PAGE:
25 Jun Through The Eyes of Women
Then the woman of Samaria said to Him, “How is it that You, being a Jew, ask a drink from me, a Samaritan woman?” For Jews have no dealings with Samaritans.
Jesus answered and said to her, “If you knew the gift of God, and who it is who says to you, ‘Give Me a drink,’ you would have asked Him, and He would have given you living water.”
~ Jn 4:9 & 10 MSG
from Syrian Women
“When left alone, you have to push boundaries and make things happen. When you are weak, you are done. You have to be strong to defend yourself, your kids, and the household.” Lina, Syrian refugee in Lebanon
Heard it said in front of his wife: “Next week I’m going to get a younger, more beautiful wife. She knows – the stars don’t align for her and me. It’s a good thing I don’t kick her out. I provide a place for her to stay.”
“Syrian refugee women are the glue holding together a broken society.” U.N. worker
first a bit of
What does it mean to be a refugee woman?
It means you must hold your family together even when you don’t know how to do that. It means you are completely dependent on others for even your most basic needs. It means you must give your children hope and protection when they have none.
Maha is (a) 32, a mother of two, whose house in Daraa was destroyed by a bomb in December 2012. She fled to Beirut, Lebanon, where she now lives in a concrete room with a dirt floor near a motorway underpass. She works intermittently as a housekeeper, but the cost of living surpasses her ability to keep up with what her family needs; she struggles to find enough money to pay the $200 rent and is already $400 in debt.
Hala, 32, from Baba Amr, has seven children, one born during the crossing to Lebanon. Her journey alone is one of endurance. However, once settled in an informal settlement in Lebanon, Hala decided to open her already crowded home to two other Syrian refugees, sisters aged 21 and 14. They share a space that barely holds a few mattresses on the floor. There is almost no room to stand up, none to play and hardly any space to cook. But for Hala, there is solace in caring for someone else and sharing experiences. As a young woman herself, who feels preyed on by many men outside her tent, Hala wants to shield the sisters. “I was here alone, without a male figure. The girls can’t stay at any other place, and I host them,” she says.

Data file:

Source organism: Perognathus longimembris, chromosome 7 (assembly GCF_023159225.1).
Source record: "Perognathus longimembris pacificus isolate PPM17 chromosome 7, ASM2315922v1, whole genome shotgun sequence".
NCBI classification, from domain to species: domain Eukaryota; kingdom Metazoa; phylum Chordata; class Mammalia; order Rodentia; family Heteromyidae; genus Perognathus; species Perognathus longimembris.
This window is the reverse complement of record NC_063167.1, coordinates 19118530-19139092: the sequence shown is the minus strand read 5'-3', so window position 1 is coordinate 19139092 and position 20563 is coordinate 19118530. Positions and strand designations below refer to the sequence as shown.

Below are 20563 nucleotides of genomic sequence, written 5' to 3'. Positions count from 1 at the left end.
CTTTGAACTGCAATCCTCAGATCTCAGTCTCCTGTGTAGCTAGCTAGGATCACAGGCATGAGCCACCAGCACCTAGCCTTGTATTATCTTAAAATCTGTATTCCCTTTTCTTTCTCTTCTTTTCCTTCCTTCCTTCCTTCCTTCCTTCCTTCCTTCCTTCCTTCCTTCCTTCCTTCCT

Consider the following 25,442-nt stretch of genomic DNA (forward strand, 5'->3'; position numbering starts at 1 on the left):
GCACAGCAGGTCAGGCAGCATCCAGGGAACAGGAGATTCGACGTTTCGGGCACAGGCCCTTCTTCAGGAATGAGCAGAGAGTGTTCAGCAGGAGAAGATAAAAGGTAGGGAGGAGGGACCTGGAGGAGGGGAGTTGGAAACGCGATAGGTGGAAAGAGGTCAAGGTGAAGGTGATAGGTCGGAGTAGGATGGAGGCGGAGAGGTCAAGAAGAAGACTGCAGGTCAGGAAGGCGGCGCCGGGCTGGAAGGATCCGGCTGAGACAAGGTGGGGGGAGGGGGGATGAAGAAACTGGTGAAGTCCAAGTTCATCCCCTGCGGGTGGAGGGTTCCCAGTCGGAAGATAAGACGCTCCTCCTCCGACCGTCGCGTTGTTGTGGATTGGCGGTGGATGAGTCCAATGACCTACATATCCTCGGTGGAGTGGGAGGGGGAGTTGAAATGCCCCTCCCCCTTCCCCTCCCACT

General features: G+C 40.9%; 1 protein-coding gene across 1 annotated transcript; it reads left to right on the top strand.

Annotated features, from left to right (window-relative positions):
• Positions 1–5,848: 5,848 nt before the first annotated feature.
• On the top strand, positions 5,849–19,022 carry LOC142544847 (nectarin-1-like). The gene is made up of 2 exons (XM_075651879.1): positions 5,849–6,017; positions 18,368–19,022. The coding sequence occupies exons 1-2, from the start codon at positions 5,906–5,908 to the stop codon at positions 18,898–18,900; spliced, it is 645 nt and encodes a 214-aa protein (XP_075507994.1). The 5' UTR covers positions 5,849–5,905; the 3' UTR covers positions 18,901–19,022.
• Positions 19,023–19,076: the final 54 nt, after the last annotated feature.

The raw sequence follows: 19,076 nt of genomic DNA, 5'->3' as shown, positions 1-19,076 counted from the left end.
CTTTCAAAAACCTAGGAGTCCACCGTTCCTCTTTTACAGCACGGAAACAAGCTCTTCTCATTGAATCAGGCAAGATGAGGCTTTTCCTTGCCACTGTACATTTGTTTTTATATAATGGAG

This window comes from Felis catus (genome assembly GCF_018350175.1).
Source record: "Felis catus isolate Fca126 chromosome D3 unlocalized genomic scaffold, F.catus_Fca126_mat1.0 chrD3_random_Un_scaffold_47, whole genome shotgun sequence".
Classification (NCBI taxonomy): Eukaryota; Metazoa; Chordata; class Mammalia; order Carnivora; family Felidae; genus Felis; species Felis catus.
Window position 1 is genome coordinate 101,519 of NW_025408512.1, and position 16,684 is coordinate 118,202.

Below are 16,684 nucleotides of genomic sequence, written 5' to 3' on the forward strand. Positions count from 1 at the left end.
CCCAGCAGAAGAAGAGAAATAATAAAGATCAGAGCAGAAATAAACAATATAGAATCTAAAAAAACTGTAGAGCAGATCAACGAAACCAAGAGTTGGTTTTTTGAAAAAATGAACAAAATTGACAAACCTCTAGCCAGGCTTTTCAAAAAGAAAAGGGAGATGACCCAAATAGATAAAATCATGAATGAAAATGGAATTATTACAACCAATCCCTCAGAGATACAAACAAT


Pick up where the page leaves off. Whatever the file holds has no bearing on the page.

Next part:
Rasha, 41, lives with eight children and two grandchildren in a house in Zarqa, Jordan. Her husband is in Syria. They stayed in a mosque for five days. Then she met a Jordanian man who helped them to find a house and gave them some of his old belongings: a television, a cupboard, a washing machine, and a fridge. Rasha has never forgotten his generosity. Some women are forced to make painful choices. Noor, 42, from Homs who lives in Akkar, Lebanon, could only afford to send one of her two children to school – forcing her to decide between her son and daughter. She chose the girl. “A girl needs her education,” says Noor. “If I had been educated, I’d be able to provide for my family in this situation. A boy can find work in places a girl can’t. To work, she needs to have her education.” Each story is unique but each one moves the compassionate heart of God. (All stories taken from the U.N. website)
The Samaritan woman didn’t know what she really needed, but Jesus gently drew her in to find out. Can we pray that the Lord will offer each one of these women the Living Water which can reach beyond their many needs to the deepest need of all?
Jesus said, “Everyone who drinks this water will get thirsty again and again. Anyone who drinks the water I give will never thirst—not ever. The water I give will be an artesian spring within, gushing fountains of endless life.” The woman said, “Sir, give me this water so I won’t ever get thirsty, won’t ever have to come back to this well again!” Jn 4:13-14, MSG
1. Father, you are concerned for each of these women and so many more like them. Would you provide them assistance and resources from unexpected places? Would you act on their behalf in the high counsels of governments and in the ordinary circumstances of their lives?
2. Dear Father, would you take each of their problems and show them how willing you are to come to their aid?
3. Loving Father, would you cause the answers you give them to tenderly lead them to the One who will never,–no never, no never–leave them or forsake them? Lord, let them come to know you so they can tell others as well.
The woman . . . . told the people, “Come see a man who knew all about the things I did, who knows me inside and out. Do you think this could be the Messiah?” And they went out to see for themselves. Jn 4:28-30 MSG
City of the Lost
Syrians Crash Through a Fence Between War and Refuge
Prostitution On The Rise Among Desperate Syrian Women Refugees
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